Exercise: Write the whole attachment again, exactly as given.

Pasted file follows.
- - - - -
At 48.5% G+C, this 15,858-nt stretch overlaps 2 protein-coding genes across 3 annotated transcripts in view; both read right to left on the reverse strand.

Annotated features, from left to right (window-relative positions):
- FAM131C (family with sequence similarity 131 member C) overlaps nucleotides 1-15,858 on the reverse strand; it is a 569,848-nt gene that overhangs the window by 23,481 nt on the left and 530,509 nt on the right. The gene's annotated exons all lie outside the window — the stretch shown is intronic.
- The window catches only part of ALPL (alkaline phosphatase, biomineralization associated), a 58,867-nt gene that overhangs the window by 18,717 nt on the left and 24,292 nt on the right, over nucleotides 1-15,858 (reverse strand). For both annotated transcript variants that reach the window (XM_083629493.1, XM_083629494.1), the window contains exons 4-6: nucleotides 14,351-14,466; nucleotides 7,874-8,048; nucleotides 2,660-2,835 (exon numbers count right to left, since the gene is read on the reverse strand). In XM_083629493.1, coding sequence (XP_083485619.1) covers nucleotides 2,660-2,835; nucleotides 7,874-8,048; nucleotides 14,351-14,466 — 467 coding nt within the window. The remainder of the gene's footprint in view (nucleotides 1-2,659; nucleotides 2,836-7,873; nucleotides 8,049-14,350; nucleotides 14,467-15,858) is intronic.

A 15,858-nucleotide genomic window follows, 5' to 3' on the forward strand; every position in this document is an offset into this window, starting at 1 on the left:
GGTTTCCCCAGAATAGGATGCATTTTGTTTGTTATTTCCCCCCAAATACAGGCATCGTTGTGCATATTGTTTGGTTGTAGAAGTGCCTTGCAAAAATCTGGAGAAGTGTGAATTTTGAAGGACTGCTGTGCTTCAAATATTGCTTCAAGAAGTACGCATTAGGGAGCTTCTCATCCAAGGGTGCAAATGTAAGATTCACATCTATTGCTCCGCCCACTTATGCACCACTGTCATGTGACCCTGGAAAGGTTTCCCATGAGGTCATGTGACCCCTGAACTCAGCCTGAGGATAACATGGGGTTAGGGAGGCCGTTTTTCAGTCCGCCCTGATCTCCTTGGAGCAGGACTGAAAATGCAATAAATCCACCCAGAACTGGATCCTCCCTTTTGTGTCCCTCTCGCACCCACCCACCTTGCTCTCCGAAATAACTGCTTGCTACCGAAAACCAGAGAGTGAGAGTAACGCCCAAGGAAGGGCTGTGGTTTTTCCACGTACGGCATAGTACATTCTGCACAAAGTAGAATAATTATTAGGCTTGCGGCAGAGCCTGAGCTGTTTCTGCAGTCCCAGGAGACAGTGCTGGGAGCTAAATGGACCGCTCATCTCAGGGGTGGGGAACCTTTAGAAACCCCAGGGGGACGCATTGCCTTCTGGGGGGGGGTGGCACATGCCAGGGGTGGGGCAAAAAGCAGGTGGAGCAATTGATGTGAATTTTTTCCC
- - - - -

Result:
At 48.5% G+C, this 15,858-nt stretch overlaps 2 protein-coding genes across 3 annotated transcripts in view; both read right to left on the reverse strand.

Annotated features, from left to right (window-relative positions):
- FAM131C (family with sequence similarity 131 member C) overlaps nucleotides 1-15,858 on the reverse strand; it is a 569,848-nt gene that overhangs the window by 23,481 nt on the left and 530,509 nt on the right. The gene's annotated exons all lie outside the window — the stretch shown is intronic.
- The window catches only part of ALPL (alkaline phosphatase, biomineralization associated), a 58,867-nt gene that overhangs the window by 18,717 nt on the left and 24,292 nt on the right, over nucleotides 1-15,858 (reverse strand). For both annotated transcript variants that reach the window (XM_083629493.1, XM_083629494.1), the window contains exons 4-6: nucleotides 14,351-14,466; nucleotides 7,874-8,048; nucleotides 2,660-2,835 (exon numbers count right to left, since the gene is read on the reverse strand). In XM_083629493.1, coding sequence (XP_083485619.1) covers nucleotides 2,660-2,835; nucleotides 7,874-8,048; nucleotides 14,351-14,466 — 467 coding nt within the window. The remainder of the gene's footprint in view (nucleotides 1-2,659; nucleotides 2,836-7,873; nucleotides 8,049-14,350; nucleotides 14,467-15,858) is intronic.

A 15,858-nucleotide genomic window follows, 5' to 3' on the forward strand; every position in this document is an offset into this window, starting at 1 on the left:
GGTTTCCCCAGAATAGGATGCATTTTGTTTGTTATTTCCCCCCAAATACAGGCATCGTTGTGCATATTGTTTGGTTGTAGAAGTGCCTTGCAAAAATCTGGAGAAGTGTGAATTTTGAAGGACTGCTGTGCTTCAAATATTGCTTCAAGAAGTACGCATTAGGGAGCTTCTCATCCAAGGGTGCAAATGTAAGATTCACATCTATTGCTCCGCCCACTTATGCACCACTGTCATGTGACCCTGGAAAGGTTTCCCATGAGGTCATGTGACCCCTGAACTCAGCCTGAGGATAACATGGGGTTAGGGAGGCCGTTTTTCAGTCCGCCCTGATCTCCTTGGAGCAGGACTGAAAATGCAATAAATCCACCCAGAACTGGATCCTCCCTTTTGTGTCCCTCTCGCACCCACCCACCTTGCTCTCCGAAATAACTGCTTGCTACCGAAAACCAGAGAGTGAGAGTAACGCCCAAGGAAGGGCTGTGGTTTTTCCACGTACGGCATAGTACATTCTGCACAAAGTAGAATAATTATTAGGCTTGCGGCAGAGCCTGAGCTGTTTCTGCAGTCCCAGGAGACAGTGCTGGGAGCTAAATGGACCGCTCATCTCAGGGGTGGGGAACCTTTAGAAACCCCAGGGGGACGCATTGCCTTCTGGGGGGGGGTGGCACATGCCAGGGGTGGGGCAAAAAGCAGGTGGAGCAATTGATGTGAATTTTTTCCC